Image source: Halo | Nordic combined skier Bryan Fletcher

Wearable tech at the 2018 Winter Olympic Games

The Winter Olympics are an ongoing international multi-sport event held every four years. In 2018, Pyeongchang, South Korea is the host. The games, which run from February 9th to 25th, feature a record 102 events in fifteen sports disciplines. This year we will see the debut of big air snowboarding, mass start speed skating, mixed doubles curling, and mixed team alpine skiing. Nearly 3,000 athletes from 92 National Olympic Committees are competing.

Essential reading: Winter sports, a growing area for wearable technology

While we typically associate wearable technology with gadgets that count your steps and calories, there is a growing  market for winter sports technology. This includes everything from smart ski goggles to GPS enabled helmets. Set to be the most high-tech Winter Games ever, everyone from ski jumpers to bobsledders will be fitted with a wide range of devices designed to improve their performance.

Ralph Lauren Team self-heating jacket

Wearable tech at the 2018 Olympic Winter Games
The Ralph Lauren limited-edition opening ceremony parka | Image source: Ralph Lauren

To start off, athletes will need to keep warm. Pyeongchang are predicted to be the coldest Winter Games in 20 years. Temperatures were frigid during the opening ceremony and the rest of the Games are expected to be no different.

To this end Ralph Lauren has come out with a self-warming jacket. It comes hot on the heels of the company’s innovative PoloTech shirt and other connected garments.

Introduced at the opening ceremony, the jacket was snapped up in minutes and is now out of stock. The battery-powered, water resistant garment kept Team USA warm during the parade. There are heating settings that can be tweaked via the accompanying app, and the battery pack lasts for around 11 hours between charges.

“This time, the team took it to a new level, using flexible fabrics to heat a jacket in a way that we had never seen before,” says Ralph Lauren Chief Innovation Officer David Lauren.

“Beyond adding extra warmth, the technology added a modernity to the iconic style of the Olympic and Paralympic outfits. And the American flag pattern was a clever touch.”

While this is a limited edition garment, Ralph Lauren will use the feedback from American athletes to decide how to integrate the technology into future products. Certainly something to keep an eye out for.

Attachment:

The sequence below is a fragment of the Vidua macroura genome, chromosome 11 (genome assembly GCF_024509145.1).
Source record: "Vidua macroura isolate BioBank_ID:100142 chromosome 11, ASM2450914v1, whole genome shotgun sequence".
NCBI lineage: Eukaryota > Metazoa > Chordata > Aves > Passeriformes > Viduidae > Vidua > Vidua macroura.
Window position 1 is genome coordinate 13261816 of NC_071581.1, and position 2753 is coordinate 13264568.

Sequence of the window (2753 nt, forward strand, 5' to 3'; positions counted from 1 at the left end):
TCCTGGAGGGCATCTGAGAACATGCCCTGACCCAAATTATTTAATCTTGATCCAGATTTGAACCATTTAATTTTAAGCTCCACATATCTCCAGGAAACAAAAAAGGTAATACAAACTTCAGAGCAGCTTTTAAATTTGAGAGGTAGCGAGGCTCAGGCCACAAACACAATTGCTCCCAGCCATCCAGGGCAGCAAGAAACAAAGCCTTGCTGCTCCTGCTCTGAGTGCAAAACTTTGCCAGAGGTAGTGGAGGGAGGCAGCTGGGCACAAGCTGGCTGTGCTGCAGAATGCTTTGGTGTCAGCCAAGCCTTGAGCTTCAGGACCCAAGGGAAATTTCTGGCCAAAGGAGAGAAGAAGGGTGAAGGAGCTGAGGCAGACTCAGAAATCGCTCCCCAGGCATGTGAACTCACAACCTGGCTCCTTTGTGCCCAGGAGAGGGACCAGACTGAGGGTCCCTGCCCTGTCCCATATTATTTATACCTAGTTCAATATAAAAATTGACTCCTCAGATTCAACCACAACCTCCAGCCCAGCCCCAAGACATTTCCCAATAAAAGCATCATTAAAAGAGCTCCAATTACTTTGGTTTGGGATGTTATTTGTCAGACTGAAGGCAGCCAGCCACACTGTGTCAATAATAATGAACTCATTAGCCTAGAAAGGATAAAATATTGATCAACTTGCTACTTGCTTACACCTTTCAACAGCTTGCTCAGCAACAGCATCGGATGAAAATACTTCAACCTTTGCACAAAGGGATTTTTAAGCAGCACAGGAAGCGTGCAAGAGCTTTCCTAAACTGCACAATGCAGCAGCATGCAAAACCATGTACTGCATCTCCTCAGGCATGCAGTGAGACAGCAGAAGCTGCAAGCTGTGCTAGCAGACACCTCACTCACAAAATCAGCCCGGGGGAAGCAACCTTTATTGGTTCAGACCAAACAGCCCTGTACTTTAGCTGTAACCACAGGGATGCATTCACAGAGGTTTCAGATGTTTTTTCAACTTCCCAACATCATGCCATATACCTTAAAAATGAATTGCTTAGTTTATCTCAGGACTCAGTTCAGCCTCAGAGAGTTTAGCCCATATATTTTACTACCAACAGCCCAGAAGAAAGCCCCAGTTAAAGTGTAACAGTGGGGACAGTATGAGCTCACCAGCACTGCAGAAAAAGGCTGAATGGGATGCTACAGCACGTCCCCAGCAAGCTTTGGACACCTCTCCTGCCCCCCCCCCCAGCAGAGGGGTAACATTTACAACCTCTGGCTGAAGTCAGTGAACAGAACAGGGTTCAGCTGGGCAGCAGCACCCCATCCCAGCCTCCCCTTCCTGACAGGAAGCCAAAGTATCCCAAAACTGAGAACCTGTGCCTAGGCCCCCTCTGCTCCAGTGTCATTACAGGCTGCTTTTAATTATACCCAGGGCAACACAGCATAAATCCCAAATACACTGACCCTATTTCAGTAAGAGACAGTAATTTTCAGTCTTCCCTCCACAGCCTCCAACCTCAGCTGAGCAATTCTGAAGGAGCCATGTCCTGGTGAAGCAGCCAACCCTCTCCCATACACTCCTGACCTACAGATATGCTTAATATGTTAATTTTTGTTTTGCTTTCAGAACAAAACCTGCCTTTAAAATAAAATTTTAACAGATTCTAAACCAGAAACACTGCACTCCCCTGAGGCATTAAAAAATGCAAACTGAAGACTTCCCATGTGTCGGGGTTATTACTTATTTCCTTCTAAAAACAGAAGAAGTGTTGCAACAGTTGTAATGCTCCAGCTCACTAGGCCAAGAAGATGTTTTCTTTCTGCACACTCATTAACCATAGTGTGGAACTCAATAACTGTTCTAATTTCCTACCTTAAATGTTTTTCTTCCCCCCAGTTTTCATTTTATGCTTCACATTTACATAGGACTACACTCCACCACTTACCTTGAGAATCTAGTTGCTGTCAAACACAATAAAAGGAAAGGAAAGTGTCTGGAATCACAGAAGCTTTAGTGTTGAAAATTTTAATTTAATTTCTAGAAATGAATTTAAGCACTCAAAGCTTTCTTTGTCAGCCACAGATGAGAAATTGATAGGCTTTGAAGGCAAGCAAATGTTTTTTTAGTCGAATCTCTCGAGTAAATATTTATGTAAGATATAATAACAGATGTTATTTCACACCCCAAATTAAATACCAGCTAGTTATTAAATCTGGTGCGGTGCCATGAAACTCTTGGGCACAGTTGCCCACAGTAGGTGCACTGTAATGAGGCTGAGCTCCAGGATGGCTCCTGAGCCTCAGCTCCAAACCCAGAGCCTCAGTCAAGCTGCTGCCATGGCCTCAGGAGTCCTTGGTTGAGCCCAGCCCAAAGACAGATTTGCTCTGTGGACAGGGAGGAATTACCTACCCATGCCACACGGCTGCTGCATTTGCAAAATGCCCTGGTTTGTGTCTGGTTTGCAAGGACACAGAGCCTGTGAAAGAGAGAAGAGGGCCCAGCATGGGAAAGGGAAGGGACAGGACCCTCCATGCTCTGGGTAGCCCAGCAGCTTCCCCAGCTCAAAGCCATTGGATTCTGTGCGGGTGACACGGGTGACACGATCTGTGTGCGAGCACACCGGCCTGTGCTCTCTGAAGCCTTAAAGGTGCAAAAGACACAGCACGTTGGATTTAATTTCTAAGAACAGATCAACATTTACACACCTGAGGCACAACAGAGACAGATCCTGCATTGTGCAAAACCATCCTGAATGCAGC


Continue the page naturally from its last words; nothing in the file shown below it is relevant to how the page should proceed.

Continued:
Samsung SmartSuit for Olympic skaters

Wearable tech at the 2018 Olympic Winter Games
Image source: Samsung

Samsung has equipped a pair of Dutch short track racers with sensor packet SmartSuits. Designed to improve their ideal skating position, they feed real-time body position metrics to the smartphone of national coach Jeroen Otter. There is an accompanying smartphone app which digests the data and spits out signals which generate a vibrating buzz at the wrist, allowing skaters to immediately adjust their posture.

“By quantifying the posture we can train even more effectively. I have noticed that Sjinkie and Suzanne already benefit from this unique innovation,” National coach Jeroen Otter said in a statement.

“At the championship level, it’s all about the details. Training with the Samsung SmartSuit and the immediate feedback via the smartphone can make the difference between silver and gold.”

Sjinkie Knegt and Suzanne Schulting are currently the only skaters in the world donning the suit. However, they are only be allowed to wear it while training and not during actual competition.

NFC-enabled wearable payments

Wearable tech at the 2018 Olympic Winter Games
Image source: Visa

Similar to what its done for the 2016 Summer Games in Rio, Visa has come up with a bunch of Near Field Communication (NFC)-enabled wearable payment products for the Winter Games. This includes a commemorative sticker, a pair of gloves and an Olympic pin.

All three work like a prepaid card – you decide on the amount at the outset. By tapping the wearable on one of 1,000 NFC-enabled terminals or readers throughout the Olympic venues, athletes and fans are able to pay for food, souvenirs, and other goods and services.

“We’re looking forward to seeing the reaction and adoption from fans and athletes in South Korea. While we can’t disclose the number of devices that have been produced and sold thus far, each wearable is a limited edition item so they will be highly coveted on-the-ground at the Games,” a Visa spokesperson said in a statement.

Wearable tech at the 2018 Olympic Winter Games
Image source: Visa

Visa teamed up with the financial arm of South Korean retailer Lotte to manufacture the payment gadgets. Those interested are able to pick them up at Olympic Winter Games Superstores and onsite Visa vending machines during the event. The wearable stickers and commemorative Olympics pins are also available at Lotte Card customer centers and on

Halo Sport

The US ski team is looking to boost their chances with the help of a wearable called Halo Sport. The device, which looks like a pair of overly sized headphones, uses pulses of energy to prime the brain, powering athletes’ most effective workouts”. They call this Neuropriming.

Neuropriming improves the brain’s response during training, essentially putting it into a temporary state of ‘hyperlearning’. When paired with workouts, Halo Sport accelerates gains in strength, explosiveness, and dexterity.

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Marko Maslakovic

Marko founded Gadgets & Wearables in 2014, having worked for more than 15 years in the City of London’s financial district. Since then, he has led the company’s charge to become a leading information source on health and fitness gadgets and wearables.

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